I want to come back to this, because I just realized that this is an element that I am taking for granted, yet clearly not everyone in the conversation is taking for granted. OF COURSE it's rooted in cultural misogyny; that much seems plainly obvious to me. Not that all men who do it are woman-haters, but for the same reason men and women have different communication styles; it's culturally embedded, it is as ingrained in men to not think about what a woman might already know as it is ingrained in women to listen patiently while men bloviate. Just as fear of black men is so culturally ingrained that no matter how thoughtful, educated, and enlightened a person, they will still have an alarm response when they encounter one on a dark street. Even black men are enculturated to fear black men. American men are enculturated not so much to think of women as incapable, but to not think of women's capabilities at all.
“I’m guessing it was January 2007, a meeting in Bethesda, we got a bag of bees and just started smashing them on the desk,” Charles Wick said. “It was very complicated.”


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Re: Mansplaining: Why?
« Reply #25 on: January 01, 2016, 08:31:36 pm »
I do it because I am a font of wisdom. My benevolence is weaponized. I intake the sands of knowledge and form it into pearls of sagelike splendor. Witness me. I will whisper to you the rightness of ways.

 :lulz:
“I’m guessing it was January 2007, a meeting in Bethesda, we got a bag of bees and just started smashing them on the desk,” Charles Wick said. “It was very complicated.”


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Re: Mansplaining: Why?
« Reply #26 on: January 01, 2016, 08:36:43 pm »
Not sure if it's really mansplaining, since I lack the whole man bit, but I have an urge where my brain goes, "I know thing, must say thing before I explode!"

I'd say it would have to do with the fact that I can go days without talking to another female in real life, but I've always been that way.

I really am not sure whether that would fit the category of mansplaining or not. I guess it depends partly on whether you do it with topics that the person you do it to should reasonably be expected to already know. For example, if you walked into someone's home and saw that they own, for example, a Nintendo 64, do you assume they know how to use it, or do you start explaining the rudiments of playing Nintendo 64 games to them as if they have ever seen one before, let alone own one? Mansplaining really on some level requires an unthinking assumption of complete ignorance on the listener's part, specifically about a topic they would obviously, if the explainer was using reason or thinking about it at all, already be fluent in.
“I’m guessing it was January 2007, a meeting in Bethesda, we got a bag of bees and just started smashing them on the desk,” Charles Wick said. “It was very complicated.”


Nast

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Re: Mansplaining: Why?
« Reply #27 on: January 01, 2016, 09:31:07 pm »
In an example Alty just mentioned, our friend saw the camera equipment in my office and started mansplaining photography, which is an interesting move since it assumed that I don't understand the equipment that I clearly own. I have purchased it and placed it on shelves in my workspace, yet his automatic assumption seemed to be that I do not understand it. Why, then, does he think I own it? For decoration perhaps? It makes little sense; why would anyone go into someone's workspace and assume that they know nothing about their own tools?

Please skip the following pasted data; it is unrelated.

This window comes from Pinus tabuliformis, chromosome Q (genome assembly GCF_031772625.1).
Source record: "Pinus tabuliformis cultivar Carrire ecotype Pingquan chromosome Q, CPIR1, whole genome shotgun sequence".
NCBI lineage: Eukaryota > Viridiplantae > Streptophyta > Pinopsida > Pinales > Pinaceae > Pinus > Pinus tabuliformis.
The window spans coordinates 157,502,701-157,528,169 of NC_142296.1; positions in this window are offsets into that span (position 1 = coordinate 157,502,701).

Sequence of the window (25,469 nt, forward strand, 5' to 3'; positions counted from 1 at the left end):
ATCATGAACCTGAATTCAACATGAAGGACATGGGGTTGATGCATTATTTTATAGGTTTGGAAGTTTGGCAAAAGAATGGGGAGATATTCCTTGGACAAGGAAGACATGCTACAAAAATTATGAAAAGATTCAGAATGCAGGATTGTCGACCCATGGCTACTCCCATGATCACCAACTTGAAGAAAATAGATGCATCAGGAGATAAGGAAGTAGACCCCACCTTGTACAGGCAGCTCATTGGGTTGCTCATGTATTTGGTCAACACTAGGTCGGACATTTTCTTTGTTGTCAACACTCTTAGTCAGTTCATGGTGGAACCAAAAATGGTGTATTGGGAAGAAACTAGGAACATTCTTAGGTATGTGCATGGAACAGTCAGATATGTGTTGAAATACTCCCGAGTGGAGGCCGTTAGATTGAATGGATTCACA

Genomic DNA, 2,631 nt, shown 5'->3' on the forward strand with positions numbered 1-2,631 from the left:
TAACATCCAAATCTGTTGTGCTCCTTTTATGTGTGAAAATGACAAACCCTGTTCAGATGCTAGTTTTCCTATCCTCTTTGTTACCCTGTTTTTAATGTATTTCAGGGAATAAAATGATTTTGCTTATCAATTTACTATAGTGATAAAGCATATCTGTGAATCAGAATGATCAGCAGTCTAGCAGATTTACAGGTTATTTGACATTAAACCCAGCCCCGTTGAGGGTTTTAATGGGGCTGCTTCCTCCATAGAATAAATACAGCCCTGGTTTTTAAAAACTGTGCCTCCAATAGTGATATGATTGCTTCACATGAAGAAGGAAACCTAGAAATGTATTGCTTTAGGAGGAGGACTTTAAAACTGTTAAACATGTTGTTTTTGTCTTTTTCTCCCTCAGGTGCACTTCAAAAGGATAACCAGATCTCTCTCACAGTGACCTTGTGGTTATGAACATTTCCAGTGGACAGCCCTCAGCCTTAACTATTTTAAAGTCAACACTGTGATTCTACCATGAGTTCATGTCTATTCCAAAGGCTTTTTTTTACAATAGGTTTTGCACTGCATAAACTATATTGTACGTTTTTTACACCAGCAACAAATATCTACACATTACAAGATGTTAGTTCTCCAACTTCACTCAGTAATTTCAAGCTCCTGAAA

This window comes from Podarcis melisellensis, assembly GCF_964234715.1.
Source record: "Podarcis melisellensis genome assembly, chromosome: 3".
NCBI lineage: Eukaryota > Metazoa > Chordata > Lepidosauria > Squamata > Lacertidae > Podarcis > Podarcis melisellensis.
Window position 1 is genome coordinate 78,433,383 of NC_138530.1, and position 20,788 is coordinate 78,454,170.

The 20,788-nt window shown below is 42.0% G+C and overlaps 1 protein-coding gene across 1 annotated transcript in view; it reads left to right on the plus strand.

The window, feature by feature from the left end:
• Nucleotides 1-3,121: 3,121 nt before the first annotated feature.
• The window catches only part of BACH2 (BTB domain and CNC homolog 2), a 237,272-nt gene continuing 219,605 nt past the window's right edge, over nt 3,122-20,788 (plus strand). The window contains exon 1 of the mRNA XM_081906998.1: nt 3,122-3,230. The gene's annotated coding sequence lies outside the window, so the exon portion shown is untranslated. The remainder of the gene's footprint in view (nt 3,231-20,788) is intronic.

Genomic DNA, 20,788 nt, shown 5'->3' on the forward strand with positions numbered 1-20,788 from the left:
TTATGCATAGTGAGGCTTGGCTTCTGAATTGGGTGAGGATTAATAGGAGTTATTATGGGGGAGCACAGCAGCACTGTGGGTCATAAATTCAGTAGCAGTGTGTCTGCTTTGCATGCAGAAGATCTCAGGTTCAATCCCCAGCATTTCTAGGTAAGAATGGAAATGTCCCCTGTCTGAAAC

The only possible conclusion is that mansplaining is not so much intended for the receiver's benefit, but rather the mansplainer's own self-edification. It is a form of unsolicited vice, and therefore a form of verbal diarrhea.

I think the reason mansplaining is more prevalent in America rather than other countries is because American culture encourages verbal diarrhea. Even if what you're saying has no particular worth, the fact that you're forcing others to listen to you is an act of status.

"If I owned Goodwill, no charity worker would feel safe.  I would sit in my office behind a massive pile of cocaine, racking my pistol's slide every time the cleaning lady came near.  Auditors, I'd just shoot."

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Re: Mansplaining: Why?
« Reply #28 on: January 01, 2016, 09:53:10 pm »
What's the best way to let someone in this situation know that they are mansplaining? Do you say "Hey, dude, you're mansplaining"? Or "So that's a camera? You don't say? I wasn't sure why I bought it."

Hm...that's tricky. I think, for situation you described in the OP, in the chatroom, saying "Thank you for wanting to help, but I'm not actually looking for advice..." is the most gracious yet direct way to say it.

I wish I had some suggestion for dealing with IRL situation, but I'm pretty shitty at dealing with IRL situations myself so take my advice with a grain of salt. Maybe try agreeing enthusiastically yet curtly with him and then quickly change the subject? For example:

Friend: "You know, the model T-480 lens is the best for capturing those close-up shots!"
You: "Absolutely! The geese are really coming in well this year. I think this might be the year that Betty starts laying eggs."*

* I know nothing about cameras or geese so I just kinda made this conversation up.

"If I owned Goodwill, no charity worker would feel safe.  I would sit in my office behind a massive pile of cocaine, racking my pistol's slide every time the cleaning lady came near.  Auditors, I'd just shoot."

Chelagoras The Boulder

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Re: Mansplaining: Why?
« Reply #29 on: January 01, 2016, 10:05:46 pm »
If it's something that  your friend does kind of a lot, I would try and bring it up to him out of the exact moment. Bringing it up in the moment might cause him to get defensive,  which might keep him from getting the "lesson".
« Last Edit: January 01, 2016, 10:15:28 pm by Chelagoras The Boulder »